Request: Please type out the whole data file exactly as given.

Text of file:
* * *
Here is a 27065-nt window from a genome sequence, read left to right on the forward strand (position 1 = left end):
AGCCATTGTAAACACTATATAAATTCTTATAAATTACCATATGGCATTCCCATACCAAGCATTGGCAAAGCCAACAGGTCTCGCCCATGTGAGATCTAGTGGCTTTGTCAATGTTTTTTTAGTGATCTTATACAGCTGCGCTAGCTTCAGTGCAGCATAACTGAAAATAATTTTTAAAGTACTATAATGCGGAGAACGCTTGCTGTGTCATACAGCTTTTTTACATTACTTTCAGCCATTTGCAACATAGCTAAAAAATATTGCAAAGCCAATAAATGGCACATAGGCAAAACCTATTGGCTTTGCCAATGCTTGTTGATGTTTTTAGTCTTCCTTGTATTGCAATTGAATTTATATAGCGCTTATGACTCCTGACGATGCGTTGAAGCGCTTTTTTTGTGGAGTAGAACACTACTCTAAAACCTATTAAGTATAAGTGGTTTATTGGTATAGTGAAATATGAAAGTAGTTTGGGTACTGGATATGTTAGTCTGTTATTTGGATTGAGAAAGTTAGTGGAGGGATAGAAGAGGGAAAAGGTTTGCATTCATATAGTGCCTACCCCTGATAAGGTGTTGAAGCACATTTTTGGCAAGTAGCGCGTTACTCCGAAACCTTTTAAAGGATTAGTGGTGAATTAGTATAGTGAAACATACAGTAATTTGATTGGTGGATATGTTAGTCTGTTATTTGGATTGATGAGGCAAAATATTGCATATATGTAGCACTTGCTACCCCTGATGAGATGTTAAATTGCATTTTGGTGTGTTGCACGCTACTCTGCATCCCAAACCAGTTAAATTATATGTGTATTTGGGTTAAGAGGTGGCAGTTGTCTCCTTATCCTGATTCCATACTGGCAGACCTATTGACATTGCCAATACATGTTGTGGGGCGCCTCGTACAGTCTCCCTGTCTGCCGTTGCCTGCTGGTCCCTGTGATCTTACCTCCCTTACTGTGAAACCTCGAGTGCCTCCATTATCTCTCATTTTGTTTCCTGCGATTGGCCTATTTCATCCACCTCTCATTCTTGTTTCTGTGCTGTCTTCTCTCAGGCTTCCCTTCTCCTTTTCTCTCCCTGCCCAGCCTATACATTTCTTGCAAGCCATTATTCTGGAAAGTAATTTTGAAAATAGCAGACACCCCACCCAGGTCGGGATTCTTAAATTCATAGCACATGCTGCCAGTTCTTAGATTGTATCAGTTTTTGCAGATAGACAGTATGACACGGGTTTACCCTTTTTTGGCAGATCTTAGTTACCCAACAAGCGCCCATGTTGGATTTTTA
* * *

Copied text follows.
Here is a 27065-nt window from a genome sequence, read left to right on the forward strand (position 1 = left end):
AGCCATTGTAAACACTATATAAATTCTTATAAATTACCATATGGCATTCCCATACCAAGCATTGGCAAAGCCAACAGGTCTCGCCCATGTGAGATCTAGTGGCTTTGTCAATGTTTTTTTAGTGATCTTATACAGCTGCGCTAGCTTCAGTGCAGCATAACTGAAAATAATTTTTAAAGTACTATAATGCGGAGAACGCTTGCTGTGTCATACAGCTTTTTTACATTACTTTCAGCCATTTGCAACATAGCTAAAAAATATTGCAAAGCCAATAAATGGCACATAGGCAAAACCTATTGGCTTTGCCAATGCTTGTTGATGTTTTTAGTCTTCCTTGTATTGCAATTGAATTTATATAGCGCTTATGACTCCTGACGATGCGTTGAAGCGCTTTTTTTGTGGAGTAGAACACTACTCTAAAACCTATTAAGTATAAGTGGTTTATTGGTATAGTGAAATATGAAAGTAGTTTGGGTACTGGATATGTTAGTCTGTTATTTGGATTGAGAAAGTTAGTGGAGGGATAGAAGAGGGAAAAGGTTTGCATTCATATAGTGCCTACCCCTGATAAGGTGTTGAAGCACATTTTTGGCAAGTAGCGCGTTACTCCGAAACCTTTTAAAGGATTAGTGGTGAATTAGTATAGTGAAACATACAGTAATTTGATTGGTGGATATGTTAGTCTGTTATTTGGATTGATGAGGCAAAATATTGCATATATGTAGCACTTGCTACCCCTGATGAGATGTTAAATTGCATTTTGGTGTGTTGCACGCTACTCTGCATCCCAAACCAGTTAAATTATATGTGTATTTGGGTTAAGAGGTGGCAGTTGTCTCCTTATCCTGATTCCATACTGGCAGACCTATTGACATTGCCAATACATGTTGTGGGGCGCCTCGTACAGTCTCCCTGTCTGCCGTTGCCTGCTGGTCCCTGTGATCTTACCTCCCTTACTGTGAAACCTCGAGTGCCTCCATTATCTCTCATTTTGTTTCCTGCGATTGGCCTATTTCATCCACCTCTCATTCTTGTTTCTGTGCTGTCTTCTCTCAGGCTTCCCTTCTCCTTTTCTCTCCCTGCCCAGCCTATACATTTCTTGCAAGCCATTATTCTGGAAAGTAATTTTGAAAATAGCAGACACCCCACCCAGGTCGGGATTCTTAAATTCATAGCACATGCTGCCAGTTCTTAGATTGTATCAGTTTTTGCAGATAGACAGTATGACACGGGTTTACCCTTTTTTGGCAGATCTTAGTTACCCAACAAGCGCCCATGTTGGATTTTTA